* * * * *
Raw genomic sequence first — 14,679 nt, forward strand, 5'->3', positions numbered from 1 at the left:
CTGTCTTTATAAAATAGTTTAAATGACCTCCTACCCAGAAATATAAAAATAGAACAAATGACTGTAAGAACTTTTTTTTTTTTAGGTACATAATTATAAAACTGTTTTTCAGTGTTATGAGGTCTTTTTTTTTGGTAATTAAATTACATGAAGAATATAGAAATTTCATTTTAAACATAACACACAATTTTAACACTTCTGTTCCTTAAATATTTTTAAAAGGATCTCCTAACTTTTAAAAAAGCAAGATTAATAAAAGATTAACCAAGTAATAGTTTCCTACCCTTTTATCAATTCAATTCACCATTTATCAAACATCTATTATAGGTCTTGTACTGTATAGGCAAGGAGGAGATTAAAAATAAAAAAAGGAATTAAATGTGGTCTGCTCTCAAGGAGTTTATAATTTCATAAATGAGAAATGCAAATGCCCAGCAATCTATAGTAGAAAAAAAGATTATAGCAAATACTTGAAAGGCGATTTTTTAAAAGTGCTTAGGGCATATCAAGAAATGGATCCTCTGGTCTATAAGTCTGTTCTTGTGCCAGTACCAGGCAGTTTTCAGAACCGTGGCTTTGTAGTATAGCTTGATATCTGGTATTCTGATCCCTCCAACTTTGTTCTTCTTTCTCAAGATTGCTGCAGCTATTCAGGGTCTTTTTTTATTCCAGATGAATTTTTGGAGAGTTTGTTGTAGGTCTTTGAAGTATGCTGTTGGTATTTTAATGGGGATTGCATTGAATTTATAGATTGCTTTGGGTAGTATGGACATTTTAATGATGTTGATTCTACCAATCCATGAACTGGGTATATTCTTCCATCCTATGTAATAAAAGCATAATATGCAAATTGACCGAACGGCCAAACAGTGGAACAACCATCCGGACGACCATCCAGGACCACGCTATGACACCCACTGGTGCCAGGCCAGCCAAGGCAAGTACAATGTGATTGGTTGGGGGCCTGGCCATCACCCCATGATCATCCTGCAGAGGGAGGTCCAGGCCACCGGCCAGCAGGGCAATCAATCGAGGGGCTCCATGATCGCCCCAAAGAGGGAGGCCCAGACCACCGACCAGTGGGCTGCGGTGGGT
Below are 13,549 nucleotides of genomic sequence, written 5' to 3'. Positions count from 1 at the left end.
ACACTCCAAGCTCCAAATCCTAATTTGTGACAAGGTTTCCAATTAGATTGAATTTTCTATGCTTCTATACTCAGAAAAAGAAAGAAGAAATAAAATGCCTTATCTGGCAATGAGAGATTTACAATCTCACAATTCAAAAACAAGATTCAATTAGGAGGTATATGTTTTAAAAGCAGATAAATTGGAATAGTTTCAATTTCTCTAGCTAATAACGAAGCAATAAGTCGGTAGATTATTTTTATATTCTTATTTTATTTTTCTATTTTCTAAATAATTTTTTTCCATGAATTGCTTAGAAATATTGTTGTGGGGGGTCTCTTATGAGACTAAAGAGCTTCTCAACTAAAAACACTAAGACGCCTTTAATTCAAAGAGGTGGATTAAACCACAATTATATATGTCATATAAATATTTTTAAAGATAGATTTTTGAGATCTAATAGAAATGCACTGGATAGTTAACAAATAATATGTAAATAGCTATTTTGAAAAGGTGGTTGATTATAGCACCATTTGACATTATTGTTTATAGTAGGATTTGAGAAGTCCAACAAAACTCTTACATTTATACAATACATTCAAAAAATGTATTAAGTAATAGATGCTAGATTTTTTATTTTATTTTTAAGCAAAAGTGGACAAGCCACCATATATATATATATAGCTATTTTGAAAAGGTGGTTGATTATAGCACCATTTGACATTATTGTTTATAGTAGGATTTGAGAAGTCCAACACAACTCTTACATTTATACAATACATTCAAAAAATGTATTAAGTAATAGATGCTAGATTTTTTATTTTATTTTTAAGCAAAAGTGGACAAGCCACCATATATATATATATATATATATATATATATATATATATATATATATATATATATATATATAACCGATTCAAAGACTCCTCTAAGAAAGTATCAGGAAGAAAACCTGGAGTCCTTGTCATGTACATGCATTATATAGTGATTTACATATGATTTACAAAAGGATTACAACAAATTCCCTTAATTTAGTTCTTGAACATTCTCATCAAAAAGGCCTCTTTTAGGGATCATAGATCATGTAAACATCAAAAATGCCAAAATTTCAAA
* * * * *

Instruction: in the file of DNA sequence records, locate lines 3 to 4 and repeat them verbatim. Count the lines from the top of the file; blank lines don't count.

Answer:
Below are 13,549 nucleotides of genomic sequence, written 5' to 3'. Positions count from 1 at the left end.
ACACTCCAAGCTCCAAATCCTAATTTGTGACAAGGTTTCCAATTAGATTGAATTTTCTATGCTTCTATACTCAGAAAAAGAAAGAAGAAATAAAATGCCTTATCTGGCAATGAGAGATTTACAATCTCACAATTCAAAAACAAGATTCAATTAGGAGGTATATGTTTTAAAAGCAGATAAATTGGAATAGTTTCAATTTCTCTAGCTAATAACGAAGCAATAAGTCGGTAGATTATTTTTATATTCTTATTTTATTTTTCTATTTTCTAAATAATTTTTTTCCATGAATTGCTTAGAAATATTGTTGTGGGGGGTCTCTTATGAGACTAAAGAGCTTCTCAACTAAAAACACTAAGACGCCTTTAATTCAAAGAGGTGGATTAAACCACAATTATATATGTCATATAAATATTTTTAAAGATAGATTTTTGAGATCTAATAGAAATGCACTGGATAGTTAACAAATAATATGTAAATAGCTATTTTGAAAAGGTGGTTGATTATAGCACCATTTGACATTATTGTTTATAGTAGGATTTGAGAAGTCCAACAAAACTCTTACATTTATACAATACATTCAAAAAATGTATTAAGTAATAGATGCTAGATTTTTTATTTTATTTTTAAGCAAAAGTGGACAAGCCACCATATATATATATATAGCTATTTTGAAAAGGTGGTTGATTATAGCACCATTTGACATTATTGTTTATAGTAGGATTTGAGAAGTCCAACACAACTCTTACATTTATACAATACATTCAAAAAATGTATTAAGTAATAGATGCTAGATTTTTTATTTTATTTTTAAGCAAAAGTGGACAAGCCACCATATATATATATATATATATATATATATATATATATATATATATATATATATATATATATAACCGATTCAAAGACTCCTCTAAGAAAGTATCAGGAAGAAAACCTGGAGTCCTTGTCATGTACATGCATTATATAGTGATTTACATATGATTTACAAAAGGATTACAACAAATTCCCTTAATTTAGTTCTTGAACATTCTCATCAAAAAGGCCTCTTTTAGGGATCATAGATCATGTAAACATCAAAAATGCCAAAATTTCAAA